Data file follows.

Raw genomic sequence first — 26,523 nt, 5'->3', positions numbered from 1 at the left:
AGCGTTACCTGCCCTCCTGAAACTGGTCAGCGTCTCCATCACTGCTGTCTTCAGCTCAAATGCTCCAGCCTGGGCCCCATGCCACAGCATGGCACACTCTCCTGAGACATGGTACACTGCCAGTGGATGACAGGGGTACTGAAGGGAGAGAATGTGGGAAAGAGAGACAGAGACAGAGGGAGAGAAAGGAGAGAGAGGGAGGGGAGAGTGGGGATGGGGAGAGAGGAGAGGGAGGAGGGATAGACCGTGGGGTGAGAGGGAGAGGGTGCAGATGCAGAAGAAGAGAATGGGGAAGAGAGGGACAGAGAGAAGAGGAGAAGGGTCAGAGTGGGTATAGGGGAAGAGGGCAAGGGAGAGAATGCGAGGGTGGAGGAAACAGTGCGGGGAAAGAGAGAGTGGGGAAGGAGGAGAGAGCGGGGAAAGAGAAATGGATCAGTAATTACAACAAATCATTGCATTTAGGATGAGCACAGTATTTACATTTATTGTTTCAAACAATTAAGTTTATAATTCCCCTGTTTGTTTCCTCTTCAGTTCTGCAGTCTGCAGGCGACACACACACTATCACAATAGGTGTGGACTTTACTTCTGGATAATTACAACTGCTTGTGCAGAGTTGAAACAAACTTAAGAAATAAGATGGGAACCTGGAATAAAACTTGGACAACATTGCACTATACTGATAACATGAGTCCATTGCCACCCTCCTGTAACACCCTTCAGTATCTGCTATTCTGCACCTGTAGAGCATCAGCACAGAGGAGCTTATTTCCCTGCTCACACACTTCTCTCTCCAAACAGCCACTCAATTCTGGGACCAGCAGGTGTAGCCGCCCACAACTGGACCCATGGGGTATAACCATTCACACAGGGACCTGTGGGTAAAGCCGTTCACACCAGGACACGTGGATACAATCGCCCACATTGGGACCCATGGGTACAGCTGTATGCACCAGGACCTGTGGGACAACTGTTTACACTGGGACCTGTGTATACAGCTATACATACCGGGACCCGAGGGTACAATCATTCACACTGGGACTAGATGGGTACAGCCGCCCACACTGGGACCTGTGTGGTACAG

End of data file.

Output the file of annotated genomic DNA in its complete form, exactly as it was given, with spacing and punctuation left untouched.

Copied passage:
Raw genomic sequence first — 26,523 nt, 5'->3', positions numbered from 1 at the left:
AGCGTTACCTGCCCTCCTGAAACTGGTCAGCGTCTCCATCACTGCTGTCTTCAGCTCAAATGCTCCAGCCTGGGCCCCATGCCACAGCATGGCACACTCTCCTGAGACATGGTACACTGCCAGTGGATGACAGGGGTACTGAAGGGAGAGAATGTGGGAAAGAGAGACAGAGACAGAGGGAGAGAAAGGAGAGAGAGGGAGGGGAGAGTGGGGATGGGGAGAGAGGAGAGGGAGGAGGGATAGACCGTGGGGTGAGAGGGAGAGGGTGCAGATGCAGAAGAAGAGAATGGGGAAGAGAGGGACAGAGAGAAGAGGAGAAGGGTCAGAGTGGGTATAGGGGAAGAGGGCAAGGGAGAGAATGCGAGGGTGGAGGAAACAGTGCGGGGAAAGAGAGAGTGGGGAAGGAGGAGAGAGCGGGGAAAGAGAAATGGATCAGTAATTACAACAAATCATTGCATTTAGGATGAGCACAGTATTTACATTTATTGTTTCAAACAATTAAGTTTATAATTCCCCTGTTTGTTTCCTCTTCAGTTCTGCAGTCTGCAGGCGACACACACACTATCACAATAGGTGTGGACTTTACTTCTGGATAATTACAACTGCTTGTGCAGAGTTGAAACAAACTTAAGAAATAAGATGGGAACCTGGAATAAAACTTGGACAACATTGCACTATACTGATAACATGAGTCCATTGCCACCCTCCTGTAACACCCTTCAGTATCTGCTATTCTGCACCTGTAGAGCATCAGCACAGAGGAGCTTATTTCCCTGCTCACACACTTCTCTCTCCAAACAGCCACTCAATTCTGGGACCAGCAGGTGTAGCCGCCCACAACTGGACCCATGGGGTATAACCATTCACACAGGGACCTGTGGGTAAAGCCGTTCACACCAGGACACGTGGATACAATCGCCCACATTGGGACCCATGGGTACAGCTGTATGCACCAGGACCTGTGGGACAACTGTTTACACTGGGACCTGTGTATACAGCTATACATACCGGGACCCGAGGGTACAATCATTCACACTGGGACTAGATGGGTACAGCCGCCCACACTGGGACCTGTGTGGTACAG